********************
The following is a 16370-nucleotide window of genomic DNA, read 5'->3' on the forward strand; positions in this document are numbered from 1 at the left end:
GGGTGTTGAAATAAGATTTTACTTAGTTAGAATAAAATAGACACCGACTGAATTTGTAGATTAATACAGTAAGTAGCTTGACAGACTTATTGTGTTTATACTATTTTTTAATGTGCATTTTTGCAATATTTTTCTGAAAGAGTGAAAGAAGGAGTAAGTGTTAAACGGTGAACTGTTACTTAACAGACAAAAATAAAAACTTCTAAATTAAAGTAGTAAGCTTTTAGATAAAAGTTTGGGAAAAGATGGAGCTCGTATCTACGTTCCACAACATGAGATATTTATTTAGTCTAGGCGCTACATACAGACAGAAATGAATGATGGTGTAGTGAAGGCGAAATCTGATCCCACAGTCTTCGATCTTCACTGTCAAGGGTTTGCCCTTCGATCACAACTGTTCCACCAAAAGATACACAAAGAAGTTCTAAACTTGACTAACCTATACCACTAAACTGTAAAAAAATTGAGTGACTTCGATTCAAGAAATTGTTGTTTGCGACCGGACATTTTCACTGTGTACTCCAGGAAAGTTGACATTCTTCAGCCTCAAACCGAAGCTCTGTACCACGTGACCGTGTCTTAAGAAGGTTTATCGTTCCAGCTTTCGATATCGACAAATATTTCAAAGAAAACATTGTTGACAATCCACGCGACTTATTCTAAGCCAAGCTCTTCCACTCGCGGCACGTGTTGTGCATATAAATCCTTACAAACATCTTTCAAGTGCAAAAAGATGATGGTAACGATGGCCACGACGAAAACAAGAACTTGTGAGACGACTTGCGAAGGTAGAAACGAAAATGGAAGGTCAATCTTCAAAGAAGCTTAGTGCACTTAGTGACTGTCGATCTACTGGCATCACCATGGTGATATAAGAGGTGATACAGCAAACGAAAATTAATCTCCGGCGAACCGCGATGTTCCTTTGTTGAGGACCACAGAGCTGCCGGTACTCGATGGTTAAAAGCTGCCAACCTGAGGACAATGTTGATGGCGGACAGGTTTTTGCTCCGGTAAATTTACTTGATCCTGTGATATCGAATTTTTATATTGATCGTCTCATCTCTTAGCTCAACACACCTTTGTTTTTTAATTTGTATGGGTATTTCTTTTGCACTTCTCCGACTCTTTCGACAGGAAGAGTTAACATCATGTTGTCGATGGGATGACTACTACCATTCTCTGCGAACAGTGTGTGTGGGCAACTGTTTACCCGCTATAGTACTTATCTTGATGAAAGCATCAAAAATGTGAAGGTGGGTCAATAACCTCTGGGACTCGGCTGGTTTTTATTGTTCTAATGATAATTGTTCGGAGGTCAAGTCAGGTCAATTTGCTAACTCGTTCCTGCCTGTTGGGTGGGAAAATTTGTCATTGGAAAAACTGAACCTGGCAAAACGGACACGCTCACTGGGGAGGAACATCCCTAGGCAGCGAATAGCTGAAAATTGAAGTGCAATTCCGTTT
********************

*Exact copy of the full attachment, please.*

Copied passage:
The following is a 16370-nucleotide window of genomic DNA, read 5'->3' on the forward strand; positions in this document are numbered from 1 at the left end:
GGGTGTTGAAATAAGATTTTACTTAGTTAGAATAAAATAGACACCGACTGAATTTGTAGATTAATACAGTAAGTAGCTTGACAGACTTATTGTGTTTATACTATTTTTTAATGTGCATTTTTGCAATATTTTTCTGAAAGAGTGAAAGAAGGAGTAAGTGTTAAACGGTGAACTGTTACTTAACAGACAAAAATAAAAACTTCTAAATTAAAGTAGTAAGCTTTTAGATAAAAGTTTGGGAAAAGATGGAGCTCGTATCTACGTTCCACAACATGAGATATTTATTTAGTCTAGGCGCTACATACAGACAGAAATGAATGATGGTGTAGTGAAGGCGAAATCTGATCCCACAGTCTTCGATCTTCACTGTCAAGGGTTTGCCCTTCGATCACAACTGTTCCACCAAAAGATACACAAAGAAGTTCTAAACTTGACTAACCTATACCACTAAACTGTAAAAAAATTGAGTGACTTCGATTCAAGAAATTGTTGTTTGCGACCGGACATTTTCACTGTGTACTCCAGGAAAGTTGACATTCTTCAGCCTCAAACCGAAGCTCTGTACCACGTGACCGTGTCTTAAGAAGGTTTATCGTTCCAGCTTTCGATATCGACAAATATTTCAAAGAAAACATTGTTGACAATCCACGCGACTTATTCTAAGCCAAGCTCTTCCACTCGCGGCACGTGTTGTGCATATAAATCCTTACAAACATCTTTCAAGTGCAAAAAGATGATGGTAACGATGGCCACGACGAAAACAAGAACTTGTGAGACGACTTGCGAAGGTAGAAACGAAAATGGAAGGTCAATCTTCAAAGAAGCTTAGTGCACTTAGTGACTGTCGATCTACTGGCATCACCATGGTGATATAAGAGGTGATACAGCAAACGAAAATTAATCTCCGGCGAACCGCGATGTTCCTTTGTTGAGGACCACAGAGCTGCCGGTACTCGATGGTTAAAAGCTGCCAACCTGAGGACAATGTTGATGGCGGACAGGTTTTTGCTCCGGTAAATTTACTTGATCCTGTGATATCGAATTTTTATATTGATCGTCTCATCTCTTAGCTCAACACACCTTTGTTTTTTAATTTGTATGGGTATTTCTTTTGCACTTCTCCGACTCTTTCGACAGGAAGAGTTAACATCATGTTGTCGATGGGATGACTACTACCATTCTCTGCGAACAGTGTGTGTGGGCAACTGTTTACCCGCTATAGTACTTATCTTGATGAAAGCATCAAAAATGTGAAGGTGGGTCAATAACCTCTGGGACTCGGCTGGTTTTTATTGTTCTAATGATAATTGTTCGGAGGTCAAGTCAGGTCAATTTGCTAACTCGTTCCTGCCTGTTGGGTGGGAAAATTTGTCATTGGAAAAACTGAACCTGGCAAAACGGACACGCTCACTGGGGAGGAACATCCCTAGGCAGCGAATAGCTGAAAATTGAAGTGCAATTCCGTTT